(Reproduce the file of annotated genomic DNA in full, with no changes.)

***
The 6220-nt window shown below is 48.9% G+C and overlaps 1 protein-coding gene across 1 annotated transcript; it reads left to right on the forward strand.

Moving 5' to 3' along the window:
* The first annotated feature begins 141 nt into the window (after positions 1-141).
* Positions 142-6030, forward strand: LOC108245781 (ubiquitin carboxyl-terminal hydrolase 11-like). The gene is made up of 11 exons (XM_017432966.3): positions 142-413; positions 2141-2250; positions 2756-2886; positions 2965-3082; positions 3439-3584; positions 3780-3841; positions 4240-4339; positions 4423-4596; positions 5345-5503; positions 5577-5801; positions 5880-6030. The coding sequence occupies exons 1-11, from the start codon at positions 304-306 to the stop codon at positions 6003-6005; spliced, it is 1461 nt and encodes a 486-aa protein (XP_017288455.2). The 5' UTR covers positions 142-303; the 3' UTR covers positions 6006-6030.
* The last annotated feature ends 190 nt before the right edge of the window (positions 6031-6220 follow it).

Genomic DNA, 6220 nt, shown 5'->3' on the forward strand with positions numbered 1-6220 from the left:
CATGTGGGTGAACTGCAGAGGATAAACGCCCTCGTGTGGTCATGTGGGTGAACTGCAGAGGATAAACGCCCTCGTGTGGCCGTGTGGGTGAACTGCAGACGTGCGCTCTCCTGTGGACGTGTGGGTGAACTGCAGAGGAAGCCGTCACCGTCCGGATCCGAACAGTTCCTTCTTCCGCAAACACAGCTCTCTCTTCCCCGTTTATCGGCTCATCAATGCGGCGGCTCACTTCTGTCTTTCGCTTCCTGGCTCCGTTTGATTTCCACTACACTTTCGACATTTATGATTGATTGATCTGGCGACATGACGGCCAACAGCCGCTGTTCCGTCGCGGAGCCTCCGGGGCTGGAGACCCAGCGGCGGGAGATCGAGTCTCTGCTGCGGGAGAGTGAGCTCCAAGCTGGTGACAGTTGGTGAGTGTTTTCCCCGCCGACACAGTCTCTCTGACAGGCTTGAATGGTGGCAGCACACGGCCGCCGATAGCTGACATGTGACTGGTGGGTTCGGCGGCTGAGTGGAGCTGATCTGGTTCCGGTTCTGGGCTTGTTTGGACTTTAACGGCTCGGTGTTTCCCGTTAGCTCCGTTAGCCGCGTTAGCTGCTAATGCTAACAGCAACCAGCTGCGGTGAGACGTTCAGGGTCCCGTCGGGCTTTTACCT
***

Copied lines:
The 6220-nt window shown below is 48.9% G+C and overlaps 1 protein-coding gene across 1 annotated transcript; it reads left to right on the forward strand.

Moving 5' to 3' along the window:
* The first annotated feature begins 141 nt into the window (after positions 1-141).
* Positions 142-6030, forward strand: LOC108245781 (ubiquitin carboxyl-terminal hydrolase 11-like). The gene is made up of 11 exons (XM_017432966.3): positions 142-413; positions 2141-2250; positions 2756-2886; positions 2965-3082; positions 3439-3584; positions 3780-3841; positions 4240-4339; positions 4423-4596; positions 5345-5503; positions 5577-5801; positions 5880-6030. The coding sequence occupies exons 1-11, from the start codon at positions 304-306 to the stop codon at positions 6003-6005; spliced, it is 1461 nt and encodes a 486-aa protein (XP_017288455.2). The 5' UTR covers positions 142-303; the 3' UTR covers positions 6006-6030.
* The last annotated feature ends 190 nt before the right edge of the window (positions 6031-6220 follow it).

Genomic DNA, 6220 nt, shown 5'->3' on the forward strand with positions numbered 1-6220 from the left:
CATGTGGGTGAACTGCAGAGGATAAACGCCCTCGTGTGGTCATGTGGGTGAACTGCAGAGGATAAACGCCCTCGTGTGGCCGTGTGGGTGAACTGCAGACGTGCGCTCTCCTGTGGACGTGTGGGTGAACTGCAGAGGAAGCCGTCACCGTCCGGATCCGAACAGTTCCTTCTTCCGCAAACACAGCTCTCTCTTCCCCGTTTATCGGCTCATCAATGCGGCGGCTCACTTCTGTCTTTCGCTTCCTGGCTCCGTTTGATTTCCACTACACTTTCGACATTTATGATTGATTGATCTGGCGACATGACGGCCAACAGCCGCTGTTCCGTCGCGGAGCCTCCGGGGCTGGAGACCCAGCGGCGGGAGATCGAGTCTCTGCTGCGGGAGAGTGAGCTCCAAGCTGGTGACAGTTGGTGAGTGTTTTCCCCGCCGACACAGTCTCTCTGACAGGCTTGAATGGTGGCAGCACACGGCCGCCGATAGCTGACATGTGACTGGTGGGTTCGGCGGCTGAGTGGAGCTGATCTGGTTCCGGTTCTGGGCTTGTTTGGACTTTAACGGCTCGGTGTTTCCCGTTAGCTCCGTTAGCCGCGTTAGCTGCTAATGCTAACAGCAACCAGCTGCGGTGAGACGTTCAGGGTCCCGTCGGGCTTTTACCT